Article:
When Madam Yap Lay Hong, 102, was wheeled out of her room at the nursing home last Thursday, she saw her second son Alan Ho from a distance.
She called out "Ah Beng" and welcomed him with a big smile.
The centenarian who lives in Lee Ah Mooi Old Age Home is Singapore's oldest coronavirus survivor.
The reunion with her 73-year-old son was made possible after Singapore entered phase two of its reopening on June 19.
They had not seen each other for almost three months since Madam Yap was diagnosed with Covid-19 on April 1.
She spent about a month in Tan Tock Seng Hospital and was discharged on May 1.
"I brought her durians. My wife had helped to remove the seeds and packed just the flesh for her.
"She loves durians and I started feeding her right away," Mr Ho told The Straits Times during his visit.
"She was very chatty and was grumbling to me about her hospital stay. She said it was stressful as she had to go through many tests and she could not leave her bed.
"She also complained to me about how the nurses at the home bathe her. My mother is very independent and she likes to bathe herself.
"Her mind is still very alert. She's physically and mentally well.
"The more she complains, the more I am sure she is back to her pre-Covid days," Mr Ho added with a laugh.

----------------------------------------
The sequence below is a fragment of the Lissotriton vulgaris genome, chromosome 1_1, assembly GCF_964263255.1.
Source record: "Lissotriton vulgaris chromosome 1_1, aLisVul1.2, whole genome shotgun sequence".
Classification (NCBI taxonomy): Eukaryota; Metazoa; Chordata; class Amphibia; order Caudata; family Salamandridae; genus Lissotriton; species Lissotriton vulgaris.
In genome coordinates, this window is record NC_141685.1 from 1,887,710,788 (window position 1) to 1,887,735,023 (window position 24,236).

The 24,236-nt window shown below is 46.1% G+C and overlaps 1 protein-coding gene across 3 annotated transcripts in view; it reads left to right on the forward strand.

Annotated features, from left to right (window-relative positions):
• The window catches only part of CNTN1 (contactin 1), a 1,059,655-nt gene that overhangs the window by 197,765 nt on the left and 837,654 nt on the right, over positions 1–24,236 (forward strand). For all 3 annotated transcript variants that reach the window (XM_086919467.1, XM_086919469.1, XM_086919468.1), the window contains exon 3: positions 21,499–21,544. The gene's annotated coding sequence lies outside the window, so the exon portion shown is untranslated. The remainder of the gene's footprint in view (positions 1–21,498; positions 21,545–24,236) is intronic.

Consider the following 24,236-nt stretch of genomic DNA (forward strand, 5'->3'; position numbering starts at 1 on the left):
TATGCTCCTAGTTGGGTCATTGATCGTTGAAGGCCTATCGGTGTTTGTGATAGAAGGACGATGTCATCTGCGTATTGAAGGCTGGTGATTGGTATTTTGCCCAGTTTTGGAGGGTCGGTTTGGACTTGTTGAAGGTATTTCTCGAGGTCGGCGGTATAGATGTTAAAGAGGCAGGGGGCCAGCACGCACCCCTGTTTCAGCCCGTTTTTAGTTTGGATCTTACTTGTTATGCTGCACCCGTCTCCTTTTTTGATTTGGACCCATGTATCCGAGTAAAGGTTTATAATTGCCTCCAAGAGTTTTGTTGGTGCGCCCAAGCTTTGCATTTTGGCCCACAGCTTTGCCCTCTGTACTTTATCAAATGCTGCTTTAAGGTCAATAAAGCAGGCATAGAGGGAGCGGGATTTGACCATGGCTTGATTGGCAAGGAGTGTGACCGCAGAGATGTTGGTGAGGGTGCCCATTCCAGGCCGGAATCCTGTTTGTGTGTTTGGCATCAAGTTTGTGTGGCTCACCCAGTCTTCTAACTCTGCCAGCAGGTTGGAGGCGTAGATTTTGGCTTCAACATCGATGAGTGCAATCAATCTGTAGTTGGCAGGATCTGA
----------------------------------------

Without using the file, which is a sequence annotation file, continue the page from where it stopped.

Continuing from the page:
On a video call with The Straits Times last Thursday, a cheerful Madam Yap said in Hokkien: "I am very well. Thank you."
Before the pandemic, Mr Ho visited Madam Yap faithfully every week and would give her durians.
If he could not find the fruit, he would get her durian puffs.
He recalled the day he received a call from the hospital with news of her coronavirus infection at 1am, less than 48 hours after visiting her on March 30.
His mother was among 16 residents and staff at the nursing home who caught the virus in April - a cluster that led to a ban on visitors to all nursing and old folks' homes in the same month.
Three Lee Ah Mooi residents died of Covid-19.
Nearly one in six seniors diagnosed with Covid-19 in Singapore developed severe symptoms and needed intensive care in hospital.
Even after Madam Yap was discharged from hospital and returned to the home on May 1, Mr Ho was not allowed to visit her due to strict curbs.
Twice, the retired office manager went to the home in Thomson Lane, hoping for a glimpse of his mother, but was stopped at the gate, he said.
Visitors are now allowed at nursing homes, with restrictions in place based on guidelines from the authorities.
Currently, Lee Ah Mooi caps visits to 10 residents per day and each visit is limited to 30 minutes.
Visitors are not allowed to enter the residents' rooms, said Mr Ho, who spent time with his mother at a designated outdoor area, away from other residents.
Madam Yap, who has five children, 11 grandchildren and 13 great-grandchildren, has not seen the rest of her family due to the curbs.
The home's administrator Then Kim Yuan told The Straits Times: "It has been a wonderful week of reunion for most of our residents and their families, while ensuring the safety of everyone.
"Although the current policy means shorter visitation hours and a limited number of visitors per day, the happiness and laughter that fill the home keep us optimistic and hopeful that we will continue to overcome this together."
Mr Then said the home continues to organise bingo games and karaoke and exercise sessions to keep residents happy.